Filed under: Uncategorized | Tags: Ben Serotta, bicycle, Bill Watkins, Blue Competition Cycles, cycling, Divine Cycling Group, Mad Fiber Wheels, Serotta, Serotta Colorado
This is about a month old by now.
Serotta said he no longer owns any part of the company or brand that he launched 41 years ago.
Last month, Serotta was merged with Blue Competition Cycles and Mad Fiber Wheels to become the Divine Cycling Group. But the merger did not bring with it any increase in funding for the already-struggling company and Serotta’s managers soon concluded they needed to shut down.
“We had absolutely no choice. We had to face all the truths, and the truth is that unless something changes the best we can promise anyone, including ourselves, is that we will honorably complete the orders on hand,” Serotta said.
DCG officials have not responded to phone calls and emails from BRAIN seeking comment.
But Serotta said he and CEO Bill Watkins have been negotiating to “extricate” the Serotta brand from DCG.
Filed under: Uncategorized | Tags: bicycle, bike, bike share, biking, cycling infrastructure, Friedersdorf, NYC, Rabinowitz, urban cycling, WSJ
That’s right, Friedersdorf.
There is no one in America who objects more consistently than me to Mayor Michael Bloomberg’s initiatives: This is a man who favors stop-and-frisk, racially profiling and spying on innocent Muslims, restricting the size of soda New Yorkers can buy, salt limits, a trans-fat ban, and a pervasive surveillance state. Left up to me, no one like Bloomberg would ever exercise political power. My disdain for his paternalism and disregard for civil liberties is what inclines me to defend his bike initiative. It is the least “totalitarian” major initiative that Bloomberg has undertaken, yet is denounced with some of the strongest language. If the critics were merely expressing their personal displeasure at the prospect of cities better suited to bike travel (or doubts about the efficacy of a particular policy aimed at making cities more bike friendly) that would be fine. Instead they co-opt the language of freedom and oppression, as if orienting cities toward automobiles is natural and libertarian, while bike shares and bike lanes are harbingers of tyranny.
That is vapid, paranoid, philosophically incoherent nonsense. By frivolously trafficking in it, I fear that Rabinowitz and friends will diminish all warnings about liberty and government overreach. Even the boy who cried wolf was invoking the specter of an actually frightening creature.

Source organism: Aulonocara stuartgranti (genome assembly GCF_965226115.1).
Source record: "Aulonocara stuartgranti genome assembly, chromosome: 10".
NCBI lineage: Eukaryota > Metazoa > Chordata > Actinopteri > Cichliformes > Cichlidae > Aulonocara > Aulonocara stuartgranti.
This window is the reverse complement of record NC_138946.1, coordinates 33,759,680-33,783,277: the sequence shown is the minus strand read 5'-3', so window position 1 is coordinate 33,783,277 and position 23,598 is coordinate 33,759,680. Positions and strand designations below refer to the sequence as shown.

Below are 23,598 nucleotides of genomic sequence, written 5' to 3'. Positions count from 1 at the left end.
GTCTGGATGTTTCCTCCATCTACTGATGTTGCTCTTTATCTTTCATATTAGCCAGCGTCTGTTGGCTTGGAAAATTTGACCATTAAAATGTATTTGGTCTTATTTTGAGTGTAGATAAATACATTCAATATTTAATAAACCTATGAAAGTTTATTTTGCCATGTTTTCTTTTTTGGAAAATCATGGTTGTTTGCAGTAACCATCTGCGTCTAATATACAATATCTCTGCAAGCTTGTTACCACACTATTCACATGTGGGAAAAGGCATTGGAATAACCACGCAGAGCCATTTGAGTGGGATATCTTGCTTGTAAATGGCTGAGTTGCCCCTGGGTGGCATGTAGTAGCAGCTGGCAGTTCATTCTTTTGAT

Filed under: Uncategorized | Tags: bicycle, bicycling, bike rental, bike share, Citi, Citi Bike, Citibank, Citibike, end of the world, helmet, helmets, New York, New Yorker Magazine, NYC, slow rollout, stationary bicycle, transportation, urban cycling
Painfully slow rollout of NYC’s Citibike rental scheme is here, maybe. Lock up your daughters!
Interesting the artist put a helmet on the outside rider. Wonder if he/she was told to do that.
Filed under: Bike of the Day | Tags: apehangers, bicycle, cruiser bike, cycling, Schwinn, urban cycling
Cruiser style frame, apehanger bars and 10 speeds.
Filed under: Uncategorized | Tags: auto traffic, auto-pedestrian, bicycle, bicycling, bike, car-pedestrian, collisions, denver, Denver-Boulder, hit and run, traffic accidents, transportation, urban cycling
Denver’s traffic not following national trends.
Denver’s auto-pedestrian accidents were up 46 percent for the first eight weeks of 2013 over the previous two years. Another grim statistic also stands out: Last year, the city had 13 hit-and-run fatalities, more than the previous three years combined.
After two years of averaging about 31 auto-pedestrian incidents a month, the average jumped to 44 a month in January and February, according to Denver police statistics.
Hit-and-run cases averaged 8.5 a month in January and February — after 4.8 per month in 2011 and 6.1 in 2012.
Over the past decade, about 1,600 accidents involving pedestrians or cyclists were reported every year, according to a study by the Denver Regional Council of Governments.
In the 10-county region, 17 percent of all fatalities were pedestrians, and 3 percent were cyclists.
These “jumps” are based on a mere two months’ of accidents. Gotta keep an eye out to see if it continues.
Filed under: Uncategorized | Tags: bicycle, bicycling, Black Hawk, Colorado, traffic law, urban cycling
The court ruled Monday the town can pass traffic regulations, but said they must comply with state laws that require any municipal bike prohibition provide an available alternate path within 450 feet.